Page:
[AZ Central] Arizona Diamondbacks get 18 hits to take series opener against Colorado Rockies - The Diamondbacks scored early, they scored late and they scored in-between. It was a Coors Field game in every sense on Monday night, right down to manager Torey Lovullo not being able to keep it all straight in his head after a 12-8 slugfest victory over the Colorado Rockies. Who could blame him? His team collected 18 hits, enjoyed nearly a full nine innings’ worth of at-bats (24) with runners in scoring position and consistently displayed the sort of fine-tuned approaches at the plate that they have lacked for stretches this year. “I can’t possibly give you the list that’s this long right now,” Lovullo said before trying to rattle off some examples. He continued, “Just a really good team concept with our approach today. I’ll look for that to continue.”

Around the League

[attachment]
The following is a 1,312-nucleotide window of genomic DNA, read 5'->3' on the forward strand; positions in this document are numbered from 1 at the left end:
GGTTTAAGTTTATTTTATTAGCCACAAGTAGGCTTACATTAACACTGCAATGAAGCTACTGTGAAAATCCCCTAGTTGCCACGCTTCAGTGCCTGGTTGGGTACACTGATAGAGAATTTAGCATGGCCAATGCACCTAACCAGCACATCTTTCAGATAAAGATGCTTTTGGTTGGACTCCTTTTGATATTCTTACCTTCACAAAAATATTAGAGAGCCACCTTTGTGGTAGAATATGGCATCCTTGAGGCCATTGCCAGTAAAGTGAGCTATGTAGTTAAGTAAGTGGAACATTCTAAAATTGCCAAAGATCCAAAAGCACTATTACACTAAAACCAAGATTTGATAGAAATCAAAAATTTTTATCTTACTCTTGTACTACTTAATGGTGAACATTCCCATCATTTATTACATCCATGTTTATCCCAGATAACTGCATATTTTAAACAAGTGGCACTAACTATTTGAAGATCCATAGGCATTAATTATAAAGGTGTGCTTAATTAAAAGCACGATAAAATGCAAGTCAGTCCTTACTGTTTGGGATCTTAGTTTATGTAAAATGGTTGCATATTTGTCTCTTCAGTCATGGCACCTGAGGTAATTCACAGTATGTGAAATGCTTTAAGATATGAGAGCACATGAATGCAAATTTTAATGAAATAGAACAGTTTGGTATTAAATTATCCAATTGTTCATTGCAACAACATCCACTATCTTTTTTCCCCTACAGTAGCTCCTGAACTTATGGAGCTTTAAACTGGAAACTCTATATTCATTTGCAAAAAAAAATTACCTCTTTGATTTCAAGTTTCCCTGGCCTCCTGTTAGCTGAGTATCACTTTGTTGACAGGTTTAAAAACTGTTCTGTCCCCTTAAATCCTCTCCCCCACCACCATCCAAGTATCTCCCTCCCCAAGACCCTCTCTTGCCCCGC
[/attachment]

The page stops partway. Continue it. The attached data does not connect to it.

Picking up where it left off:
[ESPN] MLB has preliminary talks about bubble-type format for playoffs - Major League Baseball has had preliminary discussions about holding its postseason in a bubble-type format after the coronavirus outbreaks on the St. Louis Cardinals and Miami Marlins that wreaked havoc on the regular-season schedule illustrated how a similar scenario could upend the playoffs, sources familiar with the conversations told ESPN. Although a fully contained bubble similar to the NBA setup at the Walt Disney World Resort in Orlando, Florida, would be difficult for MLB to replicate, a multicity format that replicates the NHL’s Toronto and Edmonton, Alberta, hubs has gained traction, sources said. Because of MLB’s expansion to 16 playoff teams, the league would need at least three hubs to complete its wild-card round before shrinking to a two-hub format for the division series. The league championship series and World Series could be held at one or two stadiums. Remaining in one metropolitan area would allow teams to avoid air travel and perhaps remain at a single hotel for the entire postseason, which is scheduled to begin Sept. 27.